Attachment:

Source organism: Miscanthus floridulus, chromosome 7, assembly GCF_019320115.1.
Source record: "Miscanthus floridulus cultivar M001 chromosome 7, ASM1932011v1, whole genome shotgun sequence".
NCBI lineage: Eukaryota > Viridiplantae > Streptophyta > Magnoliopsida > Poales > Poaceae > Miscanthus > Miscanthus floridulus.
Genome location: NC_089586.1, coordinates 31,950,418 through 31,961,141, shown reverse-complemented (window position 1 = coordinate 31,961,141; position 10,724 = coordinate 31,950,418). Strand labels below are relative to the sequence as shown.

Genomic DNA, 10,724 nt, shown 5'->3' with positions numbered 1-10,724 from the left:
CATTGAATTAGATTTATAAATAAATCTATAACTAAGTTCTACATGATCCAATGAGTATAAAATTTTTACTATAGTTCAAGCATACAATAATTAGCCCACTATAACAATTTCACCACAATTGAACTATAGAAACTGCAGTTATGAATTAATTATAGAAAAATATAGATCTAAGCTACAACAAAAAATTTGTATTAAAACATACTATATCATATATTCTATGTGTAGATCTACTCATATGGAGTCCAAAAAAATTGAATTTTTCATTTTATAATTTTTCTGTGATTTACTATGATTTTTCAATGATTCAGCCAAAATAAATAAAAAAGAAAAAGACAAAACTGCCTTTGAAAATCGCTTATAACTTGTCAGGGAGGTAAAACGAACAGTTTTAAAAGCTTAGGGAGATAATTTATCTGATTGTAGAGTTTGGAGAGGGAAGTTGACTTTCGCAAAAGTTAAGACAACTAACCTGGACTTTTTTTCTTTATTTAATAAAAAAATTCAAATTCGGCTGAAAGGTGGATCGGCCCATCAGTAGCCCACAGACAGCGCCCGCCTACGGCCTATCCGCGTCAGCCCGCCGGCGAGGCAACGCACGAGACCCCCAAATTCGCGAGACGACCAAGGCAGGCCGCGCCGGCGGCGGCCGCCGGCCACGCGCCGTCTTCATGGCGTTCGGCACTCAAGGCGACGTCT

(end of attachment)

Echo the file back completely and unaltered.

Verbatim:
Source organism: Miscanthus floridulus, chromosome 7, assembly GCF_019320115.1.
Source record: "Miscanthus floridulus cultivar M001 chromosome 7, ASM1932011v1, whole genome shotgun sequence".
NCBI lineage: Eukaryota > Viridiplantae > Streptophyta > Magnoliopsida > Poales > Poaceae > Miscanthus > Miscanthus floridulus.
Genome location: NC_089586.1, coordinates 31,950,418 through 31,961,141, shown reverse-complemented (window position 1 = coordinate 31,961,141; position 10,724 = coordinate 31,950,418). Strand labels below are relative to the sequence as shown.

Genomic DNA, 10,724 nt, shown 5'->3' with positions numbered 1-10,724 from the left:
CATTGAATTAGATTTATAAATAAATCTATAACTAAGTTCTACATGATCCAATGAGTATAAAATTTTTACTATAGTTCAAGCATACAATAATTAGCCCACTATAACAATTTCACCACAATTGAACTATAGAAACTGCAGTTATGAATTAATTATAGAAAAATATAGATCTAAGCTACAACAAAAAATTTGTATTAAAACATACTATATCATATATTCTATGTGTAGATCTACTCATATGGAGTCCAAAAAAATTGAATTTTTCATTTTATAATTTTTCTGTGATTTACTATGATTTTTCAATGATTCAGCCAAAATAAATAAAAAAGAAAAAGACAAAACTGCCTTTGAAAATCGCTTATAACTTGTCAGGGAGGTAAAACGAACAGTTTTAAAAGCTTAGGGAGATAATTTATCTGATTGTAGAGTTTGGAGAGGGAAGTTGACTTTCGCAAAAGTTAAGACAACTAACCTGGACTTTTTTTCTTTATTTAATAAAAAAATTCAAATTCGGCTGAAAGGTGGATCGGCCCATCAGTAGCCCACAGACAGCGCCCGCCTACGGCCTATCCGCGTCAGCCCGCCGGCGAGGCAACGCACGAGACCCCCAAATTCGCGAGACGACCAAGGCAGGCCGCGCCGGCGGCGGCCGCCGGCCACGCGCCGTCTTCATGGCGTTCGGCACTCAAGGCGACGTCT